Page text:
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Some sad owl news: The D.C. snowy owl has died

The snowy owl shortly after it was first spotted in D.C. (Ricky Carioti/The Washington Post)

The snowy owl that captivated Washington earlier this year, first through its presence in downtown D.C. and then after it survived being hit by a D.C. bus and evaded D.C. police for two hours, has died in Minnesota.

While the precise cause of death is uncertain, the University of Minnesota’s Raptor Center — which treated the owl and released it from owl rehab in April — said it appears that the owl was hit by a vehicle. The owl’s body was found on the shoulder of a Minnesota highway, not far from where the bird was released, according to the Raptor Center.

The owl, a female, was identified by a bird band placed on its leg before the bird was released from rehab.

“We were saddened to hear it,” said Julia Ponder, executive director of the Raptor Center. “So much went into getting this bird back into the wild.”

However, the owl did not die recently, she said. The owl was out of rehab for at least a month, hunting and flying successfully, when it was found near the highway, Ponder said.

The owl was found on the side of the road and turned it over to the Minnesota Department of Natural Resources, where the body was frozen. It takes a little while for the laboratory that bands a bird to be notified, so the Raptor Center only found out about the bird’s death recently, she said.

Now the Raptor Center is working on having the owl shipped to them for a necropsy to try and determine exactly what happened. Ponder said that while they believe a vehicle hit the owl, broken bones or other signs of trauma could help make the final determination.

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In January, the owl was spotted in the middle of downtown Washington and drew the attention of onlookers and passersby. But the owl, not content to simply lurk around McPherson Square, instead parked itself outside a nearby news organization.The owl perched on a ledge outside The Washington Post’s headquarters for several hours, drawing crowds to the sidewalk on L Street and earning a perfectly reasonable amount of media coverage.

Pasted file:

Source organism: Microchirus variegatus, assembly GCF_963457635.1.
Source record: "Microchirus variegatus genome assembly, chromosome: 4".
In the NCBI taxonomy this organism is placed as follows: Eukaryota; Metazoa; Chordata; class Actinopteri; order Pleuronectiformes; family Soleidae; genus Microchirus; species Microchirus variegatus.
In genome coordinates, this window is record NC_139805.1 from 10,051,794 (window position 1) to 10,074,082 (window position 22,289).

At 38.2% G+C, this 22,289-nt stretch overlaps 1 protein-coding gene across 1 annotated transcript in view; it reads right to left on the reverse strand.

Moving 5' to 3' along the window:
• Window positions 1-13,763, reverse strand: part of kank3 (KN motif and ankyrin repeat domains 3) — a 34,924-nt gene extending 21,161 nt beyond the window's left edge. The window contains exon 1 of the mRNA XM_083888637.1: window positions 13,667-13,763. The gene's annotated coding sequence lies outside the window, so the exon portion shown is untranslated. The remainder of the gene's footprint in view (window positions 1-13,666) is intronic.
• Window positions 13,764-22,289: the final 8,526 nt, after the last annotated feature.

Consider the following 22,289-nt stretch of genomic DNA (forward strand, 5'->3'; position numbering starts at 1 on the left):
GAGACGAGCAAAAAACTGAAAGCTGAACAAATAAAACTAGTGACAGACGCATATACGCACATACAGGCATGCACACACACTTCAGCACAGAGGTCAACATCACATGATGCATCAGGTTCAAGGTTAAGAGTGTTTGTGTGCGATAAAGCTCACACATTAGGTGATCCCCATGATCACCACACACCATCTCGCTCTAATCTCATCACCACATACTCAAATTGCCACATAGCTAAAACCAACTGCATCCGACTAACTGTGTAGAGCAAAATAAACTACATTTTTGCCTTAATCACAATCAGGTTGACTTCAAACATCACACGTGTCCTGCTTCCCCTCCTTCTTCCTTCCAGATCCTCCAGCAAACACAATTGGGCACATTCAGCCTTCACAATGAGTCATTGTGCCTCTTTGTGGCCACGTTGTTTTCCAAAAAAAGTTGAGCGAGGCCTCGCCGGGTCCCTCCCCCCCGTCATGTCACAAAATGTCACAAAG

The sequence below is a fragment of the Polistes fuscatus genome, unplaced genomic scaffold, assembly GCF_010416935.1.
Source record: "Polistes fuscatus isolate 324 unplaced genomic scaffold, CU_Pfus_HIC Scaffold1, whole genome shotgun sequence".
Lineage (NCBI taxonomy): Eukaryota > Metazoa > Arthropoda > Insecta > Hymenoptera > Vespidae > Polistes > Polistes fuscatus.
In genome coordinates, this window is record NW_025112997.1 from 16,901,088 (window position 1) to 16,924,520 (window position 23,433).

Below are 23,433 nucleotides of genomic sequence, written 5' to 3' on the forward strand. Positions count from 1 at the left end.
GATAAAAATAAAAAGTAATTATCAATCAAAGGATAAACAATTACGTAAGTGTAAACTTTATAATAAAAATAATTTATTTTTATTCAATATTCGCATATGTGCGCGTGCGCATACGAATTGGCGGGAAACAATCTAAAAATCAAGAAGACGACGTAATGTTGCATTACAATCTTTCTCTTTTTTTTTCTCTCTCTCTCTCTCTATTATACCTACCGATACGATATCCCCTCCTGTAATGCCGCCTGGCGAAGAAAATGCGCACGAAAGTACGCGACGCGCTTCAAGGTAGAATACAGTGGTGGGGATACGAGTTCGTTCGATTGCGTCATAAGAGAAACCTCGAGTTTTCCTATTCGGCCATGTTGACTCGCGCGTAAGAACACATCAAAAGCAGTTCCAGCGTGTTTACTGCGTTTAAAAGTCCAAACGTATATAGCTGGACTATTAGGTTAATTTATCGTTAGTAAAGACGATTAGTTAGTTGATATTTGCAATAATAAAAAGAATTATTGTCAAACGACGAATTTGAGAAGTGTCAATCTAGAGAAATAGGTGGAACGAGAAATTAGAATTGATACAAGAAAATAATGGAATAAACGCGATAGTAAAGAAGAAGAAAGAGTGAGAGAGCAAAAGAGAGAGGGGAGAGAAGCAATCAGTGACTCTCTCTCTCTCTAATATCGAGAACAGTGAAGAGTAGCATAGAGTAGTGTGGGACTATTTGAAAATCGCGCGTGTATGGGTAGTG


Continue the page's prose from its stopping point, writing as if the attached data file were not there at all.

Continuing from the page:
But the owl’s story soon took an unexpected turn. The owl was apparently hit by a bus and an SUV several days later. This part isn’t such a turn, because as experts point out, buses and cars don’t really coexist that well with birds and other animals. Yet this owl not only survived, but it went on to lead D.C. police on a two-hour chase through downtown before officers were able to capture it.

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The owl was taken to a D.C. rehabilitation facility and eventually was sent to Minnesota, where it received replacement wing feathers and finished its rehabilitation before being released along the northern Minnesota/Wisconsin border in April.

At the time, the Raptor Center was optimistic about what would happen to the owl, which it said was in excellent condition. The owl was released into what was known to be a favorable habitat for such owls and could make its way north, the center said.

The owl’s track record does not suggest it simply had a habit of flying into vehicles, according to Ponder. Areas alongside highways often feature regularly-mowed grass and pedestrians discarding food and garbage, which attract rodents. These rodents, in turn, attract owls and other raptors. Northern owls like the snowy that entranced Washington don’t have any experience flying near cars or windows or people, so they simply don’t recognize them as threats.

“It’s not that this bird had a history of being hit by cars,” Ponder said. “It probably just didn’t have the street smarts to dodge cars.”

Let us remember the owl not as it is now, but as it was: endlessly entertaining crowds of people who had never before laid eyes on a snowy owl.

This story has been updated.

Mark Berman covers national news for The Washington Post and anchors Post Nation, a destination for breaking news and stories from around the country.

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